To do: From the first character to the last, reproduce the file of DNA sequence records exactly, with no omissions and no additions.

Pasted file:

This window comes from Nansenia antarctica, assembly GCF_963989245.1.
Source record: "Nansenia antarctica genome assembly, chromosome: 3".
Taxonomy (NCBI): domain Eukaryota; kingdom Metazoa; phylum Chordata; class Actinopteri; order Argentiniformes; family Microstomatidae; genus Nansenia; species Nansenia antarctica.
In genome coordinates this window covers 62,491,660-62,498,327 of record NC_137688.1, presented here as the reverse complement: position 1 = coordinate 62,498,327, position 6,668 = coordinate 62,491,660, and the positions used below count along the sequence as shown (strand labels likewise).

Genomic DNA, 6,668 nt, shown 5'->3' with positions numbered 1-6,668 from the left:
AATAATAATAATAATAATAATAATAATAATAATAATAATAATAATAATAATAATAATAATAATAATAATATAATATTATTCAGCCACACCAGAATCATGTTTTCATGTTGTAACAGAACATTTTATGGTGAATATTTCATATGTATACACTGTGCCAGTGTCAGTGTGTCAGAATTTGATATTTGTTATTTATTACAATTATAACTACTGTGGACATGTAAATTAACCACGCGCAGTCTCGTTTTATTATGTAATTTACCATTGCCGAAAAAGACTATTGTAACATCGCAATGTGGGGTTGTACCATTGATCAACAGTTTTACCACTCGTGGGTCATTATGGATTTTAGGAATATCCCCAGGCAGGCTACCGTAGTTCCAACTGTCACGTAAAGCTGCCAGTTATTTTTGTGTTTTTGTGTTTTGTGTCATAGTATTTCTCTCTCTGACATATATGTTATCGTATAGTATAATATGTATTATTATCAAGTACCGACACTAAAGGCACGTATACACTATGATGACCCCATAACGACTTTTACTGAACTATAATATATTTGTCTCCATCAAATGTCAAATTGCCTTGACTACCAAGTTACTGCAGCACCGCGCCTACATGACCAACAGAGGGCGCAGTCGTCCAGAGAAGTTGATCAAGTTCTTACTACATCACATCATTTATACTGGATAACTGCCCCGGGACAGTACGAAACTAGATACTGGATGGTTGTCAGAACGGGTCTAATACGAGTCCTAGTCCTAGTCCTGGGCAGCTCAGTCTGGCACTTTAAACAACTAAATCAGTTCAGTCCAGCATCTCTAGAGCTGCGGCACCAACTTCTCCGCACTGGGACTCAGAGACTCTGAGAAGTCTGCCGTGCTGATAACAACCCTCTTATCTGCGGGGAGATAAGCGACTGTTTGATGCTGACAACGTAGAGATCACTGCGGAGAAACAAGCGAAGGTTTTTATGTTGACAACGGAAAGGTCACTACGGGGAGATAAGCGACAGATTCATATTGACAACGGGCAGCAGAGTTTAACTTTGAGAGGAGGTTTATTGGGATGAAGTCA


This window comes from Nansenia antarctica, assembly GCF_963989245.1.
Source record: "Nansenia antarctica genome assembly, chromosome: 3".
Taxonomy (NCBI): domain Eukaryota; kingdom Metazoa; phylum Chordata; class Actinopteri; order Argentiniformes; family Microstomatidae; genus Nansenia; species Nansenia antarctica.
In genome coordinates this window covers 62,491,660-62,498,327 of record NC_137688.1, presented here as the reverse complement: position 1 = coordinate 62,498,327, position 6,668 = coordinate 62,491,660, and the positions used below count along the sequence as shown (strand labels likewise).

Genomic DNA, 6,668 nt, shown 5'->3' with positions numbered 1-6,668 from the left:
AATAATAATAATAATAATAATAATAATAATAATAATAATAATAATAATAATAATAATAATAATAATAATATAATATTATTCAGCCACACCAGAATCATGTTTTCATGTTGTAACAGAACATTTTATGGTGAATATTTCATATGTATACACTGTGCCAGTGTCAGTGTGTCAGAATTTGATATTTGTTATTTATTACAATTATAACTACTGTGGACATGTAAATTAACCACGCGCAGTCTCGTTTTATTATGTAATTTACCATTGCCGAAAAAGACTATTGTAACATCGCAATGTGGGGTTGTACCATTGATCAACAGTTTTACCACTCGTGGGTCATTATGGATTTTAGGAATATCCCCAGGCAGGCTACCGTAGTTCCAACTGTCACGTAAAGCTGCCAGTTATTTTTGTGTTTTTGTGTTTTGTGTCATAGTATTTCTCTCTCTGACATATATGTTATCGTATAGTATAATATGTATTATTATCAAGTACCGACACTAAAGGCACGTATACACTATGATGACCCCATAACGACTTTTACTGAACTATAATATATTTGTCTCCATCAAATGTCAAATTGCCTTGACTACCAAGTTACTGCAGCACCGCGCCTACATGACCAACAGAGGGCGCAGTCGTCCAGAGAAGTTGATCAAGTTCTTACTACATCACATCATTTATACTGGATAACTGCCCCGGGACAGTACGAAACTAGATACTGGATGGTTGTCAGAACGGGTCTAATACGAGTCCTAGTCCTAGTCCTGGGCAGCTCAGTCTGGCACTTTAAACAACTAAATCAGTTCAGTCCAGCATCTCTAGAGCTGCGGCACCAACTTCTCCGCACTGGGACTCAGAGACTCTGAGAAGTCTGCCGTGCTGATAACAACCCTCTTATCTGCGGGGAGATAAGCGACTGTTTGATGCTGACAACGTAGAGATCACTGCGGAGAAACAAGCGAAGGTTTTTATGTTGACAACGGAAAGGTCACTACGGGGAGATAAGCGACAGATTCATATTGACAACGGGCAGCAGAGTTTAACTTTGAGAGGAGGTTTATTGGGATGAAGTCA